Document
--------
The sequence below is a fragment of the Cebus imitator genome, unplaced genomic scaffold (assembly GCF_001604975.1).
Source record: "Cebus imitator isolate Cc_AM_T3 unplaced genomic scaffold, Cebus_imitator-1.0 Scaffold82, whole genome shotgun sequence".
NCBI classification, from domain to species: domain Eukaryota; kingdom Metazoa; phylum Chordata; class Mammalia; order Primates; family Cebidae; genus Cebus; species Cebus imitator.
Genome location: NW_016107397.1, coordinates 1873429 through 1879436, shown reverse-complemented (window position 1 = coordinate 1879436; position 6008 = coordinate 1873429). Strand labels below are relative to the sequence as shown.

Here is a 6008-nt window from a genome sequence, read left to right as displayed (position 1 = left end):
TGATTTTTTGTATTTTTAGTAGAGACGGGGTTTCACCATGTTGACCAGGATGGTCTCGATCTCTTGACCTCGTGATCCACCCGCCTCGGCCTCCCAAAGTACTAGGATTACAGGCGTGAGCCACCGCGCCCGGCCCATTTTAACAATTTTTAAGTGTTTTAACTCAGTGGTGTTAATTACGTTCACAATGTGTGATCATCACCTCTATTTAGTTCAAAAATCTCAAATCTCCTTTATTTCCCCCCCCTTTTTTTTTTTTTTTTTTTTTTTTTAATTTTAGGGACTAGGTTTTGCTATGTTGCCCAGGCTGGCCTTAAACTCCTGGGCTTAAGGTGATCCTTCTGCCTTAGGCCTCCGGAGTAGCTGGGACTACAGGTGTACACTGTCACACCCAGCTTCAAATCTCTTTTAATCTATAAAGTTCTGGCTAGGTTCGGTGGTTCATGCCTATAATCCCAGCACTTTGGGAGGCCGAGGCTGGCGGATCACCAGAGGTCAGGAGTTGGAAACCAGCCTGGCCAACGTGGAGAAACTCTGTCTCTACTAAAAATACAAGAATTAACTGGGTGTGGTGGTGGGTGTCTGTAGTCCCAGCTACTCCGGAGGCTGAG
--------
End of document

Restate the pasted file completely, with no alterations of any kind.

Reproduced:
The sequence below is a fragment of the Cebus imitator genome, unplaced genomic scaffold (assembly GCF_001604975.1).
Source record: "Cebus imitator isolate Cc_AM_T3 unplaced genomic scaffold, Cebus_imitator-1.0 Scaffold82, whole genome shotgun sequence".
NCBI classification, from domain to species: domain Eukaryota; kingdom Metazoa; phylum Chordata; class Mammalia; order Primates; family Cebidae; genus Cebus; species Cebus imitator.
Genome location: NW_016107397.1, coordinates 1873429 through 1879436, shown reverse-complemented (window position 1 = coordinate 1879436; position 6008 = coordinate 1873429). Strand labels below are relative to the sequence as shown.

Here is a 6008-nt window from a genome sequence, read left to right as displayed (position 1 = left end):
TGATTTTTTGTATTTTTAGTAGAGACGGGGTTTCACCATGTTGACCAGGATGGTCTCGATCTCTTGACCTCGTGATCCACCCGCCTCGGCCTCCCAAAGTACTAGGATTACAGGCGTGAGCCACCGCGCCCGGCCCATTTTAACAATTTTTAAGTGTTTTAACTCAGTGGTGTTAATTACGTTCACAATGTGTGATCATCACCTCTATTTAGTTCAAAAATCTCAAATCTCCTTTATTTCCCCCCCCTTTTTTTTTTTTTTTTTTTTTTTTTAATTTTAGGGACTAGGTTTTGCTATGTTGCCCAGGCTGGCCTTAAACTCCTGGGCTTAAGGTGATCCTTCTGCCTTAGGCCTCCGGAGTAGCTGGGACTACAGGTGTACACTGTCACACCCAGCTTCAAATCTCTTTTAATCTATAAAGTTCTGGCTAGGTTCGGTGGTTCATGCCTATAATCCCAGCACTTTGGGAGGCCGAGGCTGGCGGATCACCAGAGGTCAGGAGTTGGAAACCAGCCTGGCCAACGTGGAGAAACTCTGTCTCTACTAAAAATACAAGAATTAACTGGGTGTGGTGGTGGGTGTCTGTAGTCCCAGCTACTCCGGAGGCTGAG